So in prepping for our upcoming session at the eLearning Guild Conference in Orlando, on April 15, I’ve been doing a bunch of research on the trends in learning management systems.
I ran across a really good white paper by Ecto, titled: In search of the next generation online learning environment. The thing that really impressed me was one quote in particular:
Throughout the 19th and 20th centuries, classroom pedagogy was characterized by one-way, teacher centered/text-book-centered delivery of single-media information to students whose role was that of passive receptor.
This is dead on, and those days are gone. How are today’s learners learning? Well, it’s collaborative; it’s social, and it’s quasi-connected. So how do learning management systems accommodate for these qualities?
According to the 2007 eLearning Guild 360 report, the Department of Labor studies show that 70% of our learning is “informal” or non-classroom, then why do we continue to turn to an outdated “classroom” teaching mode to model our learning environments? These don’t reflect how we’re learning or how we’re living.
I’ve been teaching Humanities as an adjunct on the college level since ’95, and I miss the days of standing in front of a classroom, interacting with live students, but this approach is fast becoming ineffective. It’s not that it’s just passive; it’s no longer engaging to the 21st Century mind. We can’t continue to model systems on this delivery method, exclusively.
So how do we create the Next Gen learning environment? The key is in turning to the use-case. Let’s do some old-fashion learner analysis to see what needs to be learned and how. Then let’s design a system that not only allows but encourages that behavior. If necessary, let’s include technology that doesn’t even exist yet. Maybe that will force us to consider near-term alternatives, creatively brainstorming an iterative approach to the next platform, rather than cherry picking from an outdated feature listing.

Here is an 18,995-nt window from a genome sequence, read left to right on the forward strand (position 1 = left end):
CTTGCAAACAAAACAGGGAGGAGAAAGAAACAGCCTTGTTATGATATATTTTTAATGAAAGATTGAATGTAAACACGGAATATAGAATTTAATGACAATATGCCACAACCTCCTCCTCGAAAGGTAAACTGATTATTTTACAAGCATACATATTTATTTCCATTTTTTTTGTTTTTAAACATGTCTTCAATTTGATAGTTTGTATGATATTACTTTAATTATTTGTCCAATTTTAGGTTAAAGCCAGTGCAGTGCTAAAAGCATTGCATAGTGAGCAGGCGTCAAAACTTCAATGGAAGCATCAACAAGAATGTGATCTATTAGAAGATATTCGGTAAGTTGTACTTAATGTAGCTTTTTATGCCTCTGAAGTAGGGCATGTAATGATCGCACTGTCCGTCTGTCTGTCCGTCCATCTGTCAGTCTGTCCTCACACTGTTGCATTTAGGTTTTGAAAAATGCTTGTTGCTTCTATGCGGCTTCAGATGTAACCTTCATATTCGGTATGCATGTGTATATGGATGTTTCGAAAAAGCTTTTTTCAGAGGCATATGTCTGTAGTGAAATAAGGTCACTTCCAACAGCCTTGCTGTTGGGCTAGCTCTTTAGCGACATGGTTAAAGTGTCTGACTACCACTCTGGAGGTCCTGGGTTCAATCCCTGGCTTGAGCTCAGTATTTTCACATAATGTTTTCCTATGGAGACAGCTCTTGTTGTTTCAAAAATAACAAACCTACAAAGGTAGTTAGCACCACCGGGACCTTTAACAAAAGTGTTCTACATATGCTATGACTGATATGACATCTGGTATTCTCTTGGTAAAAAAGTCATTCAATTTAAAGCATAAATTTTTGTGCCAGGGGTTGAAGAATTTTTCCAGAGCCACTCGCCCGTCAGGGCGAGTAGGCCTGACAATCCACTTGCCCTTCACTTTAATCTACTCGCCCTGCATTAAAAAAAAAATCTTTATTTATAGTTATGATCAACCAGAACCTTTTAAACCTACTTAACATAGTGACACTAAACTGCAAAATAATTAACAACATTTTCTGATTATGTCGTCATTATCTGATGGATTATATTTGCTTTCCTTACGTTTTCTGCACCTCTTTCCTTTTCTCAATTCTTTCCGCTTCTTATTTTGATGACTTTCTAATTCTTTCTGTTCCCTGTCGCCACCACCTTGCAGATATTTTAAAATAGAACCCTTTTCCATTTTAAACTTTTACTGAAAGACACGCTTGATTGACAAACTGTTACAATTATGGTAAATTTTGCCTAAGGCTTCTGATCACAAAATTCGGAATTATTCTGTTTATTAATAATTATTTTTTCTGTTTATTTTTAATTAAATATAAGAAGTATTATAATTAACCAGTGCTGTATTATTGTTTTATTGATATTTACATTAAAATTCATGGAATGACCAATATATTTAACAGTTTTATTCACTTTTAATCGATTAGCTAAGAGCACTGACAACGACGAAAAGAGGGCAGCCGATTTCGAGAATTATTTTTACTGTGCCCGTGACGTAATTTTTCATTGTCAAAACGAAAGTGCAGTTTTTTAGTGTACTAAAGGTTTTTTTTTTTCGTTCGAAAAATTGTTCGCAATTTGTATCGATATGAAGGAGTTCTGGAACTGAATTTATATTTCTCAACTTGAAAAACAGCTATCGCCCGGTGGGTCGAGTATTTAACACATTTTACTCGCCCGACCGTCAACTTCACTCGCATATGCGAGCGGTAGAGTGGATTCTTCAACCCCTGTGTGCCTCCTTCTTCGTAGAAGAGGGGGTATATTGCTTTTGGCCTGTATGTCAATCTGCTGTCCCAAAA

As we’ve developed the Knowledge Direct platform, we’ve continually asked ourselves “how and when would a learner user this?” If there’s no clear vision, then it’s probably just a feature, and not a function that will benefit the learner, administrator, instructor or content manager.
In my opinion, Next Gen learning needs to focus on continuing education, with learning portals that create centralized access to layers of interest — sort of a true object oriented approach to learning. I run a technology company; I teach Ancient/Classical and 21st Century Humanities, but I also write stage plays. So I need a portal that centralizes just-in-time and filtered RSS feeds on those subjects, so I can continually develop and connect with resources to help me succeed. I need to be in control of my learning. But as long as we refer to training as a “learning event”, it implies a singular, non-recurring interruption in our lives. This is wrong.
Learning must be continual, and we have a responsibility to invent a world that encourages that.